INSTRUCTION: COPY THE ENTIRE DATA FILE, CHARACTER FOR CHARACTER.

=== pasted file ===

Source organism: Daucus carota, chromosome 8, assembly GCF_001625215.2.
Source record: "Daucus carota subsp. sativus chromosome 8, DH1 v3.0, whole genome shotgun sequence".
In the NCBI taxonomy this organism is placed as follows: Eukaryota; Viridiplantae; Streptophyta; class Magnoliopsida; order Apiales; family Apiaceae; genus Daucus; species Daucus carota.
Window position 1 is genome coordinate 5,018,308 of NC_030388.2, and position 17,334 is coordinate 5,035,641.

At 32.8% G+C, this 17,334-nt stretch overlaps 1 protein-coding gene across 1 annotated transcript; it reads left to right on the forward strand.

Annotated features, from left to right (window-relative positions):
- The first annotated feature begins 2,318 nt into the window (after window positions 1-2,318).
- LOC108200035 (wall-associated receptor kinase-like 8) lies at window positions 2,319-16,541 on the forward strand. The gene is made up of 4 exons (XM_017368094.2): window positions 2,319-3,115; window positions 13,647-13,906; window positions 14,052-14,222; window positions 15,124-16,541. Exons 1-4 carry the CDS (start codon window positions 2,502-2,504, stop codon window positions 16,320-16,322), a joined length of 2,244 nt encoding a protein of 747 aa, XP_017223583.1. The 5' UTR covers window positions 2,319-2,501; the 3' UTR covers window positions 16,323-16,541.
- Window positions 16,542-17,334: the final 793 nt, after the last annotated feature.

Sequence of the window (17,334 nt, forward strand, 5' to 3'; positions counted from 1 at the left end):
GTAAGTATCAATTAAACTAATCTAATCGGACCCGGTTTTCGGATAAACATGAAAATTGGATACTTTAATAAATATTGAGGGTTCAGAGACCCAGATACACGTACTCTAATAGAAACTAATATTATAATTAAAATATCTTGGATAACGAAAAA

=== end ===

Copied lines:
Source organism: Daucus carota, chromosome 8, assembly GCF_001625215.2.
Source record: "Daucus carota subsp. sativus chromosome 8, DH1 v3.0, whole genome shotgun sequence".
In the NCBI taxonomy this organism is placed as follows: Eukaryota; Viridiplantae; Streptophyta; class Magnoliopsida; order Apiales; family Apiaceae; genus Daucus; species Daucus carota.
Window position 1 is genome coordinate 5,018,308 of NC_030388.2, and position 17,334 is coordinate 5,035,641.

At 32.8% G+C, this 17,334-nt stretch overlaps 1 protein-coding gene across 1 annotated transcript; it reads left to right on the forward strand.

Annotated features, from left to right (window-relative positions):
- The first annotated feature begins 2,318 nt into the window (after window positions 1-2,318).
- LOC108200035 (wall-associated receptor kinase-like 8) lies at window positions 2,319-16,541 on the forward strand. The gene is made up of 4 exons (XM_017368094.2): window positions 2,319-3,115; window positions 13,647-13,906; window positions 14,052-14,222; window positions 15,124-16,541. Exons 1-4 carry the CDS (start codon window positions 2,502-2,504, stop codon window positions 16,320-16,322), a joined length of 2,244 nt encoding a protein of 747 aa, XP_017223583.1. The 5' UTR covers window positions 2,319-2,501; the 3' UTR covers window positions 16,323-16,541.
- Window positions 16,542-17,334: the final 793 nt, after the last annotated feature.

Sequence of the window (17,334 nt, forward strand, 5' to 3'; positions counted from 1 at the left end):
GTAAGTATCAATTAAACTAATCTAATCGGACCCGGTTTTCGGATAAACATGAAAATTGGATACTTTAATAAATATTGAGGGTTCAGAGACCCAGATACACGTACTCTAATAGAAACTAATATTATAATTAAAATATCTTGGATAACGAAAAA